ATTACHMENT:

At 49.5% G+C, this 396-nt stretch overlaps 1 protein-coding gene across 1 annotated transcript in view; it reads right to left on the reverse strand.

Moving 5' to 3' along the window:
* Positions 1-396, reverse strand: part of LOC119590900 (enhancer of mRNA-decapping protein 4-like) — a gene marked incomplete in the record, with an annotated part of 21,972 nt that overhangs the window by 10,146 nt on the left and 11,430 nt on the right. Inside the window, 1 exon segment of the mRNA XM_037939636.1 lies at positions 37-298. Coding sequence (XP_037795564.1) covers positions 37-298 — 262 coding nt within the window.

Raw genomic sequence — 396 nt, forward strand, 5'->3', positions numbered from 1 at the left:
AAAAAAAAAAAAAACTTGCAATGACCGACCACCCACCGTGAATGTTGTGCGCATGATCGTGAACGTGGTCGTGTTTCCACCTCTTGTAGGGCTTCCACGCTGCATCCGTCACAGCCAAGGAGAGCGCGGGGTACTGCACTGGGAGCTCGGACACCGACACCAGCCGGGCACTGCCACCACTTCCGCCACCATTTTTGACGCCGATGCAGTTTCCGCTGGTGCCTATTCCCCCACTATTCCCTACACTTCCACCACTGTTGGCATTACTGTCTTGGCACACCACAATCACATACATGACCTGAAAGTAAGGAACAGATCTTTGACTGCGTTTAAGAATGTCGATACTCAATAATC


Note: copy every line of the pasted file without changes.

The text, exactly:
At 49.5% G+C, this 396-nt stretch overlaps 1 protein-coding gene across 1 annotated transcript in view; it reads right to left on the reverse strand.

Moving 5' to 3' along the window:
* Positions 1-396, reverse strand: part of LOC119590900 (enhancer of mRNA-decapping protein 4-like) — a gene marked incomplete in the record, with an annotated part of 21,972 nt that overhangs the window by 10,146 nt on the left and 11,430 nt on the right. Inside the window, 1 exon segment of the mRNA XM_037939636.1 lies at positions 37-298. Coding sequence (XP_037795564.1) covers positions 37-298 — 262 coding nt within the window.

Raw genomic sequence — 396 nt, forward strand, 5'->3', positions numbered from 1 at the left:
AAAAAAAAAAAAAACTTGCAATGACCGACCACCCACCGTGAATGTTGTGCGCATGATCGTGAACGTGGTCGTGTTTCCACCTCTTGTAGGGCTTCCACGCTGCATCCGTCACAGCCAAGGAGAGCGCGGGGTACTGCACTGGGAGCTCGGACACCGACACCAGCCGGGCACTGCCACCACTTCCGCCACCATTTTTGACGCCGATGCAGTTTCCGCTGGTGCCTATTCCCCCACTATTCCCTACACTTCCACCACTGTTGGCATTACTGTCTTGGCACACCACAATCACATACATGACCTGAAAGTAAGGAACAGATCTTTGACTGCGTTTAAGAATGTCGATACTCAATAATC